I’m willing to fight for my career and the jobs of my loyal crew and employers to stay here and work where they have made a life. Not a single California based producer prefers leaving their loved ones for months on end to shoot in a remote location with crew and vendors you don’t know or trust. That takes years to build. The studio heads are not wrong for taking the work elsewhere if it makes sense financially. They are not evil. They are individuals who need to keep themselves making money not losing it.

      Sony spends one million dollars a year to keep its property house open. The revenue sadly barely covers the salaries and operational expenses because a majority of productions are forced to shoot elsewhere. They downsized and it still is a struggle to keep in the black. Their prices are more than reasonable and they support students and non profits who need their help. It is a beautiful place full of history. The folks that work there are the sweetest and most kind individuals. They have worked their most of their adult lives and many are nearing or past retirement but they stay because they love the work. So tell me more stories about evil studios screwing over crew to take a handout from our taxpayers.

      • Rena Moretti says:

        You got it backwards Shel. The money the studios have to spend is based on their past successes. The studios give us juked-up numbers to pretend everything they touch is gold, but in reality, Box-office has been at best stagnant (not a surprise it has since 1946 – theatrical exhibition is in a secular decline caused by TV, video, gaming, the internet etc…)

        The video business, once the cash cow of the studios is dying from a lack of good product and TV ratings are headed ever downwards.

        The solution? Ask for money from States and when other states catch on it’s a waste of money, ask California to “save the jobs” of the people they didn’t care about two short years ago…

        I am with you that there’s a great history in Hollywood, but what is destroying it is the bad movies and TV shows that are currently made.

        Asking for taxpayer money to make more bad movies and bad TV shows is just ludicrous.

        And also quite unfair.

  6. DonnieK says:

    Pelosi did not sign on because she did a separate letter.

    • Rena Moretti says:

      Just in case you had any doubt this was economic nonsense, an endorsement from Ms. Economic Illiteracy herself… :(

  7. Margie says:

    Please sign this bill.. We have lost areospace and major Many major corporations have left California… We are the Original Tinseltown… We need to keep the filming to this industry .. We already have so many shows filmed in so many other states as well as foreign Countries because of our lack of tax breaks… Lets not have our Hollywood sign change to Say bankrupt…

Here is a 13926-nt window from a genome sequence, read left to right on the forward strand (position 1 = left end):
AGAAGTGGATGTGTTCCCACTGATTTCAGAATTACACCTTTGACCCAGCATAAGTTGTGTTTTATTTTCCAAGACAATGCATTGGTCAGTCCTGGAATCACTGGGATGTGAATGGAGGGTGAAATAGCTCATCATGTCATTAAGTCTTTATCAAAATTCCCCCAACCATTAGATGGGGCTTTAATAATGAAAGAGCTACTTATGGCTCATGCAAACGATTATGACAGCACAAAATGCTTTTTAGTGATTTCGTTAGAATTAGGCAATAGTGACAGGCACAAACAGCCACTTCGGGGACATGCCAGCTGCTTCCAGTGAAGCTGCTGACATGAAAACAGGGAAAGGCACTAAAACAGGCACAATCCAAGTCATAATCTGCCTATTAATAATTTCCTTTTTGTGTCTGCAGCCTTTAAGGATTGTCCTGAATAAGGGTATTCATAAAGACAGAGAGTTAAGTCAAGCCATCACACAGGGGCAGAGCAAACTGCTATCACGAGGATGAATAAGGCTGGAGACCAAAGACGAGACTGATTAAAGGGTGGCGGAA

8. Governor Brown, Please sign the entertainmant bill as it will provide for billions of dollars to be spent in California making movies and TV Shows.

    • Rena Moretti says:

      Sorry but no to that! Corporate handouts don’t help the economy. If they did, we’d be swimming in economic growth instead of debt.

      What’s really disappointing is our congressional delegation is strenuously arguing for more profligacy…

      I guess we got the Representatives we deserve and we don’t deserve a lot… :(

  9. This would be great, if it works. Now that most of the big rental houses are either out of business, or have moved their equipment out of country, let alone state……What the Governor needed to do was get ALL the players online and discuss the issues and get them resolved what EIGHT years ago when the whole business went under……………I would ask it be done in memory of the crews who have lost their homes, families, businesses, and many their lives. One of our friends lost his job, lost his family, his wife just could not understand THERE IS NO WORK, and his car, and while taking the bus to try and work a little pittance job, he had a heart attack and died………..RIP.

    • Rena Moretti says:

      Sounds awful, but I don’t see why the California taxpayers should pay for movie crews’ jobs…

      Of course, the studios that are now so concerned about the crew’s trouble couldn’t have cared less when the taxpayer money was flowing from other states. Now that some of those states have realized handing money over to Hollywood didn’t help their economy, the studios are all heart so they can get California taxpayer money to pay for their labor costs…


      • shel greb says: